Good Counsel pitcher Tori Finucane is latest to prove talent trumps youth in softball
Monday, April 19, 2010
The plaudits come from virtually everyone who has seen Tori Finucane pitch. Enough college softball recruiters have already informally offered scholarships to Good Counsel's freshman pitcher that her father said she could choose a school today if she felt so inclined. Casual observers marvel how a girl who just turned 15 years old can fire pitches at 65 mph from just 40 feet from home plate.
Finucane is the latest area freshman pitcher to dominate from her debut. While pitchers of Finucane's ilk certainly are not common, historically they have asserted themselves immediately, unlike standouts in other sports such as basketball, soccer or lacrosse, who typically emerge later as they get taller or stronger. And while cross-country runners' times tend to decline as their bodies develop as upperclassmen, the top softball pitchers show a distinctive ability to sustain their dominance throughout their high school careers.
"The ones that have dominated early have just continued on through their careers," said Huntingtown's Mike Johnson, who has coached for 23 seasons and won seven state titles. "That's a unique factor that our sport has over all others."
Why elite softball pitchers seem to be immune to both literal and figurative growing pains is a mystery to several high school, college and private softball coaches. Many had never even noticed the trend, yet they later acknowledged, after considering the brilliant high school careers of such local players as Northern's Kelly Shipman (1992-95), O'Connell's Lesley Palmer (1997-2000), Broad Run's Christy Anch (1999-2002), Park View's Karie Morrison (2000-03), Calvert's Megan Elliott (2003-06) and Severna Park's Kaila Jenkins (2003-06), among others, that, even over time, opponents could not solve top pitchers.
"I see [Finucane] in that same mold," said longtime O'Connell Coach Tommy Orndorff, whose team has scored one of only two runs Finucane has allowed this season in a 1-0, nine-inning victory on March 19 and gets another shot at her Monday. "She has those same qualities."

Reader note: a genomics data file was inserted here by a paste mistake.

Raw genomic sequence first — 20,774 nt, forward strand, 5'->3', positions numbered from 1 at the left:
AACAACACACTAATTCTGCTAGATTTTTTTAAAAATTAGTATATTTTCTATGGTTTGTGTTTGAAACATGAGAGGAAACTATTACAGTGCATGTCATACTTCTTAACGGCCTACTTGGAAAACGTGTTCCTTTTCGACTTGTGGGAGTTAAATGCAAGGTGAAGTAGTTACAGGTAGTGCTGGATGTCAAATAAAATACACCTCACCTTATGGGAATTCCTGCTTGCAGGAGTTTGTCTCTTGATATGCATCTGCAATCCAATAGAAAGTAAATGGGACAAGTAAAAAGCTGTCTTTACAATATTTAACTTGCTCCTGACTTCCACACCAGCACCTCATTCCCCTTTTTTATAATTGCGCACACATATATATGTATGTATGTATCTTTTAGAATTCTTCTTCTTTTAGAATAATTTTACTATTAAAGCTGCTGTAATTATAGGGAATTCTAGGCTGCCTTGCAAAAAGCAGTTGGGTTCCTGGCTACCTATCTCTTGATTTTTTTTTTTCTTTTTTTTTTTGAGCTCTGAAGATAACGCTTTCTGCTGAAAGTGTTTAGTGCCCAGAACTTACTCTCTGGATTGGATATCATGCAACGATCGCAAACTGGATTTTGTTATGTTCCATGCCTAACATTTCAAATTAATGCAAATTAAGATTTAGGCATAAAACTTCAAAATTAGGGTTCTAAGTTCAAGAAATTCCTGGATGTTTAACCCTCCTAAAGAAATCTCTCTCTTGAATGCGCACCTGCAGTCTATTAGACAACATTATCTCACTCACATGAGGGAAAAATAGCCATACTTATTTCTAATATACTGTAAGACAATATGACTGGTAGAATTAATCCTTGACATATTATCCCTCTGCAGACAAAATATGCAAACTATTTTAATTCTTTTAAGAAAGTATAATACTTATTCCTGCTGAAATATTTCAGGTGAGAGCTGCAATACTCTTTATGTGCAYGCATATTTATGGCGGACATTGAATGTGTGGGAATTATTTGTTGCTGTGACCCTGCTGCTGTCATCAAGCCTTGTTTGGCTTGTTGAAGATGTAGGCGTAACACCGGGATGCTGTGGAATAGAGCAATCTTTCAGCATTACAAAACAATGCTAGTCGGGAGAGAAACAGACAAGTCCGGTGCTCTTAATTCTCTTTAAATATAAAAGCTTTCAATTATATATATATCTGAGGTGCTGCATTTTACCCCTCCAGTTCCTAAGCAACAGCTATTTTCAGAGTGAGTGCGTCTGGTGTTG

The fact that perhaps no position in all of high school sports can dictate success (or failure) more than a softball pitcher makes it even more confounding that a freshman could master it.
"There's no position in sports," said Orndorff, who also runs the Shamrocks travel team program, for which Finucane played last summer on its 14-and-under team, "that demands more of a person than a pitcher in fast-pitch softball."
As youth sports opportunities have multiplied over the past two decades -- particularly for girls -- players take the field at an increasingly younger age. While softball is no different in that respect from other team sports such as basketball, soccer or lacrosse, softball pitchers have an advantage over players at every other position in any other team sport: They're directly involved in every single play.
Further, unlike baseball, for which rest is paramount both for the pitcher's health and development, softball pitchers often throw multiple games in a single day because the underhand windmill delivery is the natural motion of the shoulder.
"It comes back to the idea of the windmill pitch and that it's less damaging to the arm," said Suzanne Konz, a clinical assistant professor and athletic trainer at Oklahoma State, who is studying the workloads of college pitchers. "The belief is that they can sustain longer loads."
Finucane recalled a tournament last summer where her team played 10 games in a weekend and she pitched seven of them.
"It gives you a lot of chances to work on your mistakes," she said. "If a riseball didn't spin the right way, I can realize that I've got to get under the ball more, and then I have more chances to try it."